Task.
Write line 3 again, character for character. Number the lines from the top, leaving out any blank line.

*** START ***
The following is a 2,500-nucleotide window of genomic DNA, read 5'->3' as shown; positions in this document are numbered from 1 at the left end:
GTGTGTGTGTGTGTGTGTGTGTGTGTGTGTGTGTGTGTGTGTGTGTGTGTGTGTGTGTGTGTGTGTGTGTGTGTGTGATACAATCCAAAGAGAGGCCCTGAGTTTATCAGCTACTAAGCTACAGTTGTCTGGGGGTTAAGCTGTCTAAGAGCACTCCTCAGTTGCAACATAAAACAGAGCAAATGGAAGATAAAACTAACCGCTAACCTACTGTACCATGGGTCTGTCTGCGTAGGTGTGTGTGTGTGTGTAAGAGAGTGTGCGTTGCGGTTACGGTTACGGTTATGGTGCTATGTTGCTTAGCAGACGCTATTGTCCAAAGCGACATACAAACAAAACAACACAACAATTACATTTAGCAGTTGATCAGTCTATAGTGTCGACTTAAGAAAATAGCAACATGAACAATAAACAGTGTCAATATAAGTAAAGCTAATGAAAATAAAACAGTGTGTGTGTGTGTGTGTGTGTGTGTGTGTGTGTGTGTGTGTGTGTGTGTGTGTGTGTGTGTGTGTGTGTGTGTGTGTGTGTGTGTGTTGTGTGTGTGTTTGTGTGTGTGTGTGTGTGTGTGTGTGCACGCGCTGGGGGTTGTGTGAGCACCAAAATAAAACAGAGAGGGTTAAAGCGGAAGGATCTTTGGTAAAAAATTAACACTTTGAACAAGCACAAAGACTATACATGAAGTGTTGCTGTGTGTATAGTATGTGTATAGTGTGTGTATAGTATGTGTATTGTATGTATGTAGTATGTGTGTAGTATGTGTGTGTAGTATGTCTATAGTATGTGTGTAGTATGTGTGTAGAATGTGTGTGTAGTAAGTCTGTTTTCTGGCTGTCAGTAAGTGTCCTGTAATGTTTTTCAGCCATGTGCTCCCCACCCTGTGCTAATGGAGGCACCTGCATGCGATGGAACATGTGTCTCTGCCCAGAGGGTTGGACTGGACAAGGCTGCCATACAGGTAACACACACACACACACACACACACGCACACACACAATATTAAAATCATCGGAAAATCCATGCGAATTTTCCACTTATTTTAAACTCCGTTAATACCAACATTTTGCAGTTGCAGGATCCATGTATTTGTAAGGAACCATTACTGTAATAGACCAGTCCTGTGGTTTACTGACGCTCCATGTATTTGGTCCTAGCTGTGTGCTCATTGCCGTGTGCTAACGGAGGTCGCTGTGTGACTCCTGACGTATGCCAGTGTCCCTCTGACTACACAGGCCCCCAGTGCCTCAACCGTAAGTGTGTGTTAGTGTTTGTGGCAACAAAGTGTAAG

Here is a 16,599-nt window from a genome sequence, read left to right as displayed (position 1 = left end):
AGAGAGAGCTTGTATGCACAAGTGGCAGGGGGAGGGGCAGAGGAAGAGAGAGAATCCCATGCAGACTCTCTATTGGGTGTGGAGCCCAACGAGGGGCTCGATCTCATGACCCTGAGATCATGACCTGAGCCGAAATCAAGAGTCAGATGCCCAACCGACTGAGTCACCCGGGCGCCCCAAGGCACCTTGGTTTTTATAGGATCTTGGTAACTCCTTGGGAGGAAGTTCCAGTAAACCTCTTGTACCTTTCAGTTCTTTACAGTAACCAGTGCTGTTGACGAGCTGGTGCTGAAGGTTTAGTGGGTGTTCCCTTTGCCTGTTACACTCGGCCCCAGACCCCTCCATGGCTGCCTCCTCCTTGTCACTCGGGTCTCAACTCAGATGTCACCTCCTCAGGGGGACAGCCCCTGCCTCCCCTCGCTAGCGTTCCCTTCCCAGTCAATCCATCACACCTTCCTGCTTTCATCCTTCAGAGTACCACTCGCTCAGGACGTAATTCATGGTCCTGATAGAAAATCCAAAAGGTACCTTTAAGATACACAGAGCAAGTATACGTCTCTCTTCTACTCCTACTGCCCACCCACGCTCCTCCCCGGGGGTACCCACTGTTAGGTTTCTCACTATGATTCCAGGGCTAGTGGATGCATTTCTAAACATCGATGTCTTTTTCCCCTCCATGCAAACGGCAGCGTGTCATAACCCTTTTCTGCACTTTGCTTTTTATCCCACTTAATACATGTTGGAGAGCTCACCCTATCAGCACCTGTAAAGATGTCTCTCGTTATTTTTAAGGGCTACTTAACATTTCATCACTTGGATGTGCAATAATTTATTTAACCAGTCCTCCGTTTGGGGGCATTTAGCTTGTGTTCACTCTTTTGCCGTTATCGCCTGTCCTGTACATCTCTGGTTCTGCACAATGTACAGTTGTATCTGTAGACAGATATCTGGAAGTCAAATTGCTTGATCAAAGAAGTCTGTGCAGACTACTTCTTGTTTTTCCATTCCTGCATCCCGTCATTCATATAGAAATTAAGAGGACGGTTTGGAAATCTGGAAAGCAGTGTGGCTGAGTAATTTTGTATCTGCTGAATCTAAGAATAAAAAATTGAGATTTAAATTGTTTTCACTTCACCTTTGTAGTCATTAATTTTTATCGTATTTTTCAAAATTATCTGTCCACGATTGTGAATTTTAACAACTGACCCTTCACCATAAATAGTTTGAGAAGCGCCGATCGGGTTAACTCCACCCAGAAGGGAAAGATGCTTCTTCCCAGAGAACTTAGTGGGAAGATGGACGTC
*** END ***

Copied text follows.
Here is a 16,599-nt window from a genome sequence, read left to right as displayed (position 1 = left end):